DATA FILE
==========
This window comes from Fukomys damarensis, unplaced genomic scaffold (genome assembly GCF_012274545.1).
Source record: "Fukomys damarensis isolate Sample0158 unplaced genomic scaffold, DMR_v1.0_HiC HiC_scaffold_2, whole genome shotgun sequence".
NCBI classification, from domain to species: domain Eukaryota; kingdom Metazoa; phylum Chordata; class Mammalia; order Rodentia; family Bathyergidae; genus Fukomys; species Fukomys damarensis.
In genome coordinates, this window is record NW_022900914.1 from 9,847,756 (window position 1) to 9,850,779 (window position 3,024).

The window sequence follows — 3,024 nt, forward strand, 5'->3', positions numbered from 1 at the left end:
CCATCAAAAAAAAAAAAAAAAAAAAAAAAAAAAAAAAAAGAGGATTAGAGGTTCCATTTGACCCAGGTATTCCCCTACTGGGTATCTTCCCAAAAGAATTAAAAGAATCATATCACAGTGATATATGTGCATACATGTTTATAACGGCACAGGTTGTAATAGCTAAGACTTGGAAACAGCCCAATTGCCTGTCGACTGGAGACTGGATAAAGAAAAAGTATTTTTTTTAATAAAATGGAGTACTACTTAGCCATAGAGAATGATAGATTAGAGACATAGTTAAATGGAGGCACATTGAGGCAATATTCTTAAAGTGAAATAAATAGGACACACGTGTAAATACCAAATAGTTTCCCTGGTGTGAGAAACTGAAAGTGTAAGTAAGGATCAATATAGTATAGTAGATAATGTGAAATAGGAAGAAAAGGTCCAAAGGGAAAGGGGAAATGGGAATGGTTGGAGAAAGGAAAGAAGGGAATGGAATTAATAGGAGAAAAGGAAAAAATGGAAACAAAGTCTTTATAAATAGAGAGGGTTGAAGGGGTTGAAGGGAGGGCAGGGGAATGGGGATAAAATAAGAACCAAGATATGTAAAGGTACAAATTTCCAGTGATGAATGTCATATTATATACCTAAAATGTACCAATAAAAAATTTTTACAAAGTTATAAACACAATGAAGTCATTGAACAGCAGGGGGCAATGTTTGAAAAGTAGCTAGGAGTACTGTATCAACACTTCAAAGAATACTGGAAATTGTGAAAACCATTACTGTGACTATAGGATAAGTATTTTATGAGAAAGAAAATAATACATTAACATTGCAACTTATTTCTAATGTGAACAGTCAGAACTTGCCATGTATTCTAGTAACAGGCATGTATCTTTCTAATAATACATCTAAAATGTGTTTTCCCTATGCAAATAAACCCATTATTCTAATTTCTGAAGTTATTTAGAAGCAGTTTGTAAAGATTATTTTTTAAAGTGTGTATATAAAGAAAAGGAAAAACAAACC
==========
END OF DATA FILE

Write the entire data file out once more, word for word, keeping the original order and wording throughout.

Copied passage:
This window comes from Fukomys damarensis, unplaced genomic scaffold (genome assembly GCF_012274545.1).
Source record: "Fukomys damarensis isolate Sample0158 unplaced genomic scaffold, DMR_v1.0_HiC HiC_scaffold_2, whole genome shotgun sequence".
NCBI classification, from domain to species: domain Eukaryota; kingdom Metazoa; phylum Chordata; class Mammalia; order Rodentia; family Bathyergidae; genus Fukomys; species Fukomys damarensis.
In genome coordinates, this window is record NW_022900914.1 from 9,847,756 (window position 1) to 9,850,779 (window position 3,024).

The window sequence follows — 3,024 nt, forward strand, 5'->3', positions numbered from 1 at the left end:
CCATCAAAAAAAAAAAAAAAAAAAAAAAAAAAAAAAAAAGAGGATTAGAGGTTCCATTTGACCCAGGTATTCCCCTACTGGGTATCTTCCCAAAAGAATTAAAAGAATCATATCACAGTGATATATGTGCATACATGTTTATAACGGCACAGGTTGTAATAGCTAAGACTTGGAAACAGCCCAATTGCCTGTCGACTGGAGACTGGATAAAGAAAAAGTATTTTTTTTAATAAAATGGAGTACTACTTAGCCATAGAGAATGATAGATTAGAGACATAGTTAAATGGAGGCACATTGAGGCAATATTCTTAAAGTGAAATAAATAGGACACACGTGTAAATACCAAATAGTTTCCCTGGTGTGAGAAACTGAAAGTGTAAGTAAGGATCAATATAGTATAGTAGATAATGTGAAATAGGAAGAAAAGGTCCAAAGGGAAAGGGGAAATGGGAATGGTTGGAGAAAGGAAAGAAGGGAATGGAATTAATAGGAGAAAAGGAAAAAATGGAAACAAAGTCTTTATAAATAGAGAGGGTTGAAGGGGTTGAAGGGAGGGCAGGGGAATGGGGATAAAATAAGAACCAAGATATGTAAAGGTACAAATTTCCAGTGATGAATGTCATATTATATACCTAAAATGTACCAATAAAAAATTTTTACAAAGTTATAAACACAATGAAGTCATTGAACAGCAGGGGGCAATGTTTGAAAAGTAGCTAGGAGTACTGTATCAACACTTCAAAGAATACTGGAAATTGTGAAAACCATTACTGTGACTATAGGATAAGTATTTTATGAGAAAGAAAATAATACATTAACATTGCAACTTATTTCTAATGTGAACAGTCAGAACTTGCCATGTATTCTAGTAACAGGCATGTATCTTTCTAATAATACATCTAAAATGTGTTTTCCCTATGCAAATAAACCCATTATTCTAATTTCTGAAGTTATTTAGAAGCAGTTTGTAAAGATTATTTTTTAAAGTGTGTATATAAAGAAAAGGAAAAACAAACC